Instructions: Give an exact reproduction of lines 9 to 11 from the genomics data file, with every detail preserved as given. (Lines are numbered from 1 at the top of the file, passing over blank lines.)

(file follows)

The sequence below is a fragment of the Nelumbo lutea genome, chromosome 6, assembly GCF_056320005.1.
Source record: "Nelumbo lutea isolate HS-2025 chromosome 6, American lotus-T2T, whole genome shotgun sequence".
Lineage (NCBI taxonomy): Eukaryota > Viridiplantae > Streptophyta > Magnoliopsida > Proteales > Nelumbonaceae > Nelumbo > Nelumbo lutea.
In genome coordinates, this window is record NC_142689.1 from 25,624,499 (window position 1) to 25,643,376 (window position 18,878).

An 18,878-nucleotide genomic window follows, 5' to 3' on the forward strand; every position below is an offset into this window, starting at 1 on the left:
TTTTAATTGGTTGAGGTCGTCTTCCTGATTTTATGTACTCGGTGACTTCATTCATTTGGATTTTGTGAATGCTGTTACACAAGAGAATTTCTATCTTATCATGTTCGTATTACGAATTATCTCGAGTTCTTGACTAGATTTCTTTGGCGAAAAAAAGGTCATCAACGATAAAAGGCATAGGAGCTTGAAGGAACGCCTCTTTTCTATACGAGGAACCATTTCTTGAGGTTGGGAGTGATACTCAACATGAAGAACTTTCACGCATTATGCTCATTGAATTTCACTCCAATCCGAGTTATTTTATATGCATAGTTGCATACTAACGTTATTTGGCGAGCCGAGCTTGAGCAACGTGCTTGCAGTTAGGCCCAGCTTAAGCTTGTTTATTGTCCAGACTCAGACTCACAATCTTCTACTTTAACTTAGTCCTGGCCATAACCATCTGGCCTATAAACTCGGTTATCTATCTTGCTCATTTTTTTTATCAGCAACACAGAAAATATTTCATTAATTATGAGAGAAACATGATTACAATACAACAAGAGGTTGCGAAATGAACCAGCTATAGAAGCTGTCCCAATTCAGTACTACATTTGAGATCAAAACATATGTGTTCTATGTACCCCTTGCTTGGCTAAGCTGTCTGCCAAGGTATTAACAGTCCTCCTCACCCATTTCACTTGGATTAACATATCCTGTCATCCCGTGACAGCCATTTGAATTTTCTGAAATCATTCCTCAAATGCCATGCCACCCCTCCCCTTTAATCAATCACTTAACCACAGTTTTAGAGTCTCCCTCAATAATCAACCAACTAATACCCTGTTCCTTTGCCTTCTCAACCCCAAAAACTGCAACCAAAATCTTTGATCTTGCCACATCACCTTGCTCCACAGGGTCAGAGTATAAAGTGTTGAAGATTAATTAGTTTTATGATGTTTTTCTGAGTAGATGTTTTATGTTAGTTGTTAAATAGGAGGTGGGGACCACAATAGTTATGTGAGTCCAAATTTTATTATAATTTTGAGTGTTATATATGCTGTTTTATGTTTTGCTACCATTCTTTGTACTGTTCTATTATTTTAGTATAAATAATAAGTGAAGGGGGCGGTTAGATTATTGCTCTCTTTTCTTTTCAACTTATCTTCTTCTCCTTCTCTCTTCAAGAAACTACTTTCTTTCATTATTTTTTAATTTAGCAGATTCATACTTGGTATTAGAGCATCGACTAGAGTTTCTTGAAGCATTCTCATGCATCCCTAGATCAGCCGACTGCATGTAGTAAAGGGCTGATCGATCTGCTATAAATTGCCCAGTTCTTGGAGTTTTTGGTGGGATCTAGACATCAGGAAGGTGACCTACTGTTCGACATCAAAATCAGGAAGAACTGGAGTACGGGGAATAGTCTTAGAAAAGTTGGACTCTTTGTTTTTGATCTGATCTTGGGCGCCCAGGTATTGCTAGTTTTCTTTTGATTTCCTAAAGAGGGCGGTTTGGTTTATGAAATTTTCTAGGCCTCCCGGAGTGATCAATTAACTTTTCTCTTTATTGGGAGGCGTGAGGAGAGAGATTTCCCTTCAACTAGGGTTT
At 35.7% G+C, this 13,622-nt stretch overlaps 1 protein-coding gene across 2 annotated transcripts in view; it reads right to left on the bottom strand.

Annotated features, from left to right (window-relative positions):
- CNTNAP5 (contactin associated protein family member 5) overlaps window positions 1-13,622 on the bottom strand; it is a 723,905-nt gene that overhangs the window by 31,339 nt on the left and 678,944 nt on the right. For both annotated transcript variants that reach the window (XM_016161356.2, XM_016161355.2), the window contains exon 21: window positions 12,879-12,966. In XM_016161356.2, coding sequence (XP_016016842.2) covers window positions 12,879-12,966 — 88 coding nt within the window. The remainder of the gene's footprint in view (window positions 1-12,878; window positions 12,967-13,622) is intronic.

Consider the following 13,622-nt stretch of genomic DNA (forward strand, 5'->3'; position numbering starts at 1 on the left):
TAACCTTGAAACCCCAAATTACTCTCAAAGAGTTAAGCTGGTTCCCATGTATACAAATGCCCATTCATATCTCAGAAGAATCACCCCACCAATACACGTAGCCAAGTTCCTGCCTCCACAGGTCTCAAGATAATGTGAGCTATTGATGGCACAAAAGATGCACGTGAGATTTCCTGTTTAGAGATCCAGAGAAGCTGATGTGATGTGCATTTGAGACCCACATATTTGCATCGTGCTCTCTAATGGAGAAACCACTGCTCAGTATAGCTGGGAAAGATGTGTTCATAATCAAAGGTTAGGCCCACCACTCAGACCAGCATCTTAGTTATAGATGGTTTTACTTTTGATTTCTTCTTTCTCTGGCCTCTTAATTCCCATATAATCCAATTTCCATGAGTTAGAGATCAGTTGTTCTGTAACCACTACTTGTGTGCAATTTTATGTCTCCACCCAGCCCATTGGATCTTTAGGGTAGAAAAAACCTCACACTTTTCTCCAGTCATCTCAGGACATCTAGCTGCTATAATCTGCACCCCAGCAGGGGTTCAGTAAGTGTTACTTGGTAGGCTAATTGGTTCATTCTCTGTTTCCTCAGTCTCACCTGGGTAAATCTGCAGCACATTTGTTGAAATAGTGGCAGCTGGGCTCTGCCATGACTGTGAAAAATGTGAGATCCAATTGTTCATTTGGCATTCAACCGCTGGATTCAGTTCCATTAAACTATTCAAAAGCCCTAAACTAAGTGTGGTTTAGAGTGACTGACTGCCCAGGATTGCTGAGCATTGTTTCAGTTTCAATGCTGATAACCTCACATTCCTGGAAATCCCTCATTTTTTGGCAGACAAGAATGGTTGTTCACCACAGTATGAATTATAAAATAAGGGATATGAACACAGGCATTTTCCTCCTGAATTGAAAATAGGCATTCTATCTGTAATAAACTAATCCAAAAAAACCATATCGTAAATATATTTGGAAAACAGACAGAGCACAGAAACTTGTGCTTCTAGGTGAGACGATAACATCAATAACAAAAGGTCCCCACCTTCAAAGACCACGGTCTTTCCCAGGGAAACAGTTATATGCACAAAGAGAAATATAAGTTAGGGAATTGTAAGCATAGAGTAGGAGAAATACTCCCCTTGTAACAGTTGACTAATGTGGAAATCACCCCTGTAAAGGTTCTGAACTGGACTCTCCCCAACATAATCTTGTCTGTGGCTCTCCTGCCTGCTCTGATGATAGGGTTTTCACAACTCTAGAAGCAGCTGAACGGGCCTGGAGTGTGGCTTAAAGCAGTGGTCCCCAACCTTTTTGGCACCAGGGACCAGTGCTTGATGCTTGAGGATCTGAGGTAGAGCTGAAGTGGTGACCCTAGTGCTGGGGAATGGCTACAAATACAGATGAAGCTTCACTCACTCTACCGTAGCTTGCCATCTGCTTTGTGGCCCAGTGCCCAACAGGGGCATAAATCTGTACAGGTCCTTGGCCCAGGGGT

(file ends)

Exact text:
- CNTNAP5 (contactin associated protein family member 5) overlaps window positions 1-13,622 on the bottom strand; it is a 723,905-nt gene that overhangs the window by 31,339 nt on the left and 678,944 nt on the right. For both annotated transcript variants that reach the window (XM_016161356.2, XM_016161355.2), the window contains exon 21: window positions 12,879-12,966. In XM_016161356.2, coding sequence (XP_016016842.2) covers window positions 12,879-12,966 — 88 coding nt within the window. The remainder of the gene's footprint in view (window positions 1-12,878; window positions 12,967-13,622) is intronic.

Consider the following 13,622-nt stretch of genomic DNA (forward strand, 5'->3'; position numbering starts at 1 on the left):
TAACCTTGAAACCCCAAATTACTCTCAAAGAGTTAAGCTGGTTCCCATGTATACAAATGCCCATTCATATCTCAGAAGAATCACCCCACCAATACACGTAGCCAAGTTCCTGCCTCCACAGGTCTCAAGATAATGTGAGCTATTGATGGCACAAAAGATGCACGTGAGATTTCCTGTTTAGAGATCCAGAGAAGCTGATGTGATGTGCATTTGAGACCCACATATTTGCATCGTGCTCTCTAATGGAGAAACCACTGCTCAGTATAGCTGGGAAAGATGTGTTCATAATCAAAGGTTAGGCCCACCACTCAGACCAGCATCTTAGTTATAGATGGTTTTACTTTTGATTTCTTCTTTCTCTGGCCTCTTAATTCCCATATAATCCAATTTCCATGAGTTAGAGATCAGTTGTTCTGTAACCACTACTTGTGTGCAATTTTATGTCTCCACCCAGCCCATTGGATCTTTAGGGTAGAAAAAACCTCACACTTTTCTCCAGTCATCTCAGGACATCTAGCTGCTATAATCTGCACCCCAGCAGGGGTTCAGTAAGTGTTACTTGGTAGGCTAATTGGTTCATTCTCTGTTTCCTCAGTCTCACCTGGGTAAATCTGCAGCACATTTGTTGAAATAGTGGCAGCTGGGCTCTGCCATGACTGTGAAAAATGTGAGATCCAATTGTTCATTTGGCATTCAACCGCTGGATTCAGTTCCATTAAACTATTCAAAAGCCCTAAACTAAGTGTGGTTTAGAGTGACTGACTGCCCAGGATTGCTGAGCATTGTTTCAGTTTCAATGCTGATAACCTCACATTCCTGGAAATCCCTCATTTTTTGGCAGACAAGAATGGTTGTTCACCACAGTATGAATTATAAAATAAGGGATATGAACACAGGCATTTTCCTCCTGAATTGAAAATAGGCATTCTATCTGTAATAAACTAATCCAAAAAAACCATATCGTAAATATATTTGGAAAACAGACAGAGCACAGAAACTTGTGCTTCTAGGTGAGACGATAACATCAATAACAAAAGGTCCCCACCTTCAAAGACCACGGTCTTTCCCAGGGAAACAGTTATATGCACAAAGAGAAATATAAGTTAGGGAATTGTAAGCATAGAGTAGGAGAAATACTCCCCTTGTAACAGTTGACTAATGTGGAAATCACCCCTGTAAAGGTTCTGAACTGGACTCTCCCCAACATAATCTTGTCTGTGGCTCTCCTGCCTGCTCTGATGATAGGGTTTTCACAACTCTAGAAGCAGCTGAACGGGCCTGGAGTGTGGCTTAAAGCAGTGGTCCCCAACCTTTTTGGCACCAGGGACCAGTGCTTGATGCTTGAGGATCTGAGGTAGAGCTGAAGTGGTGACCCTAGTGCTGGGGAATGGCTACAAATACAGATGAAGCTTCACTCACTCTACCGTAGCTTGCCATCTGCTTTGTGGCCCAGTGCCCAACAGGGGCATAAATCTGTACAGGTCCTTGGCCCAGGGGT